Life is hard for everyone, at every stage, in different ways.

Children, mostly, are hopefully protected from the bigger struggles in life. Adults, throughout their life, develop a hard protective gear to deal with struggles, whether that is coping mechanisms, tools, reliable support, etc. Teenagers are between these two worlds, still exposed to the elements, not yet filled with a protective toolkit, but yet, they are facing real adult difficulties – betrayal, confusion, and the potential of making mistakes that can have a real impact on their future. The combination often leads to outbursts, pain, hurt, and the pull towards bad choices. The desire to belong right now is so strong that harmful decisions are easily made.

But, oh, the passion. The vigor, the excitement, the one-track-minded belief in something. That is what I call power.

Again and again, teenagers are belittled, distrusted and not given the validation and tools they deserve.

They are not listened to, they are not believed, and their unique perspective and depth are not valued.

How can we take an entire demographic that is so full of life and dreams and goals, and basically tell them that they cannot be children anymore, that play and imagination and exploration is something of the past, yet also tell them that they cannot be adults yet, and therefore everything they believe, and learn and are passionate about is not yet important?

I was a teenager who found herself filled with passion for so much, who was told time and time again, bluntly or subliminally, that my opinions don’t yet matter.

Today, I get to spend a little portion of every day with incredibly deep and strong teenage girls whom I have come to admire and expect greatness from. Not in ten years, but now. Every single one of them. Even though each one is so different from the other. I started teaching to find out if I was just as scared of teenagers as so many other people, but I’ve discovered that I kind of really never want to stop.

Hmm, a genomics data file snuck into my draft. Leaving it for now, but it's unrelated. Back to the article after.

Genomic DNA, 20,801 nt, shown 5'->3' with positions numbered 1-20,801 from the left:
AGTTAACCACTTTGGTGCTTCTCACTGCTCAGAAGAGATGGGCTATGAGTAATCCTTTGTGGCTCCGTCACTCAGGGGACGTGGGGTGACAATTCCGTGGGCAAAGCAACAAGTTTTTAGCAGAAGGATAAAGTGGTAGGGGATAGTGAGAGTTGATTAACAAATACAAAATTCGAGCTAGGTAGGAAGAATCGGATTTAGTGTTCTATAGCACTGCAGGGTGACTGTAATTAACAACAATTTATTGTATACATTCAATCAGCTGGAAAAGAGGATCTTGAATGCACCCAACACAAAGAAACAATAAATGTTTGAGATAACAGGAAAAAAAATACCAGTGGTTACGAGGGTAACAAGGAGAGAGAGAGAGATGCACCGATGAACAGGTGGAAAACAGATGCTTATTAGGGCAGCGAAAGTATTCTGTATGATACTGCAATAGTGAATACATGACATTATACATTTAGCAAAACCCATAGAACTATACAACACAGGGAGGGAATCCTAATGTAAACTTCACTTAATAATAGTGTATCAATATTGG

Imagine what the world would be like if everyone believed in our teenagers, rather than expecting the worst from them.

I, for one, would love to find out.

 

11/52


Photo by Scott Webb on Unsplash

 

Do I Overthink?

“I used to live right over there, on that corner!”

“I made it very very clear…!!!”

“Someone take over, I can’t do this, I don’t know where we are!”

“Who is watching Billy?”

“Excuse me, is this Christopher street?”

I have a moment in which I am at home in a city that likes to remain a stranger as I tell a stranger that she is, indeed, on Christopher Street. It’s really a fluke that I know that, as this is my first time in this area, but I had just checked which street I was on, and what do you know? I can blend into the world, act like a local, tell her “yes! You’re on the right track.”

I’m in this part of town because I’m in a bad mood, and I hate bad moods. I’m not talking about a bad mood that is there for a reason, and therefore gives fire to my writing, or inspires me, or pushes me to be better. This is a bad mood that just sits in me, causing me to get irritated more easily, and feel generally low about how little I’ve been able to actually accomplish so far in my life.

I woke up in this bad mood, and I don’t have time for it. This week requires creativity and joy and excitement, and I can’t make time to wallow in self-pity, or whatever the bad mood required to allow me to slip out of its clutches. So I do something that usually works. I take myself to a part of the city I’ve never been to, and try to lose myself in the unfamiliar.